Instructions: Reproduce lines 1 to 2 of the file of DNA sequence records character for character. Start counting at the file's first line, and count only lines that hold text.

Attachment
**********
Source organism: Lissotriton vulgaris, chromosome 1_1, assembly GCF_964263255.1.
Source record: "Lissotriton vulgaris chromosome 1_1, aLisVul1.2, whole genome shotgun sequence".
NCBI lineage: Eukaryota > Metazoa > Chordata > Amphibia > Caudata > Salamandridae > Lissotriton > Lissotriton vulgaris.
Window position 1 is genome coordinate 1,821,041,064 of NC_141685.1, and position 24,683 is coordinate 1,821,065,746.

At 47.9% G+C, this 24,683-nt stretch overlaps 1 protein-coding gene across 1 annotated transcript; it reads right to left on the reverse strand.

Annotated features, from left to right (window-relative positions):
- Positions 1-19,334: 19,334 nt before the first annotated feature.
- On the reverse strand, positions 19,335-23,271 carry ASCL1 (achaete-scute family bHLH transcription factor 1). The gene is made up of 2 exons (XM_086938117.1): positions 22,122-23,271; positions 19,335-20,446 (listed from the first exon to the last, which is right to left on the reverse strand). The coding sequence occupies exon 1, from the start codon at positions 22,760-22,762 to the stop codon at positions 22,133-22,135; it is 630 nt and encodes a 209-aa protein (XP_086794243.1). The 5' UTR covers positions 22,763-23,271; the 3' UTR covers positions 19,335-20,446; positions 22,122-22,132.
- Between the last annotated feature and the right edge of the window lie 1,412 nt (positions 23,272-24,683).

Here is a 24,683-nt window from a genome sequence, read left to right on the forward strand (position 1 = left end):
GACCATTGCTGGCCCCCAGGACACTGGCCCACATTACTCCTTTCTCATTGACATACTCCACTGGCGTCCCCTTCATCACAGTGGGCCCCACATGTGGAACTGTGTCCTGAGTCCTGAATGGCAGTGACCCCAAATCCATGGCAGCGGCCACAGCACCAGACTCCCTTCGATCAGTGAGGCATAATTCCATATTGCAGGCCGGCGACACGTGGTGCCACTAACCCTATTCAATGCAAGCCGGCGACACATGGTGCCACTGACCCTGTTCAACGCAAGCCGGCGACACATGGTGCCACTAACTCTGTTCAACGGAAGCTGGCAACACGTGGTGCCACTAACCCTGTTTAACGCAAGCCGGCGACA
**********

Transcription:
Source organism: Lissotriton vulgaris, chromosome 1_1, assembly GCF_964263255.1.
Source record: "Lissotriton vulgaris chromosome 1_1, aLisVul1.2, whole genome shotgun sequence".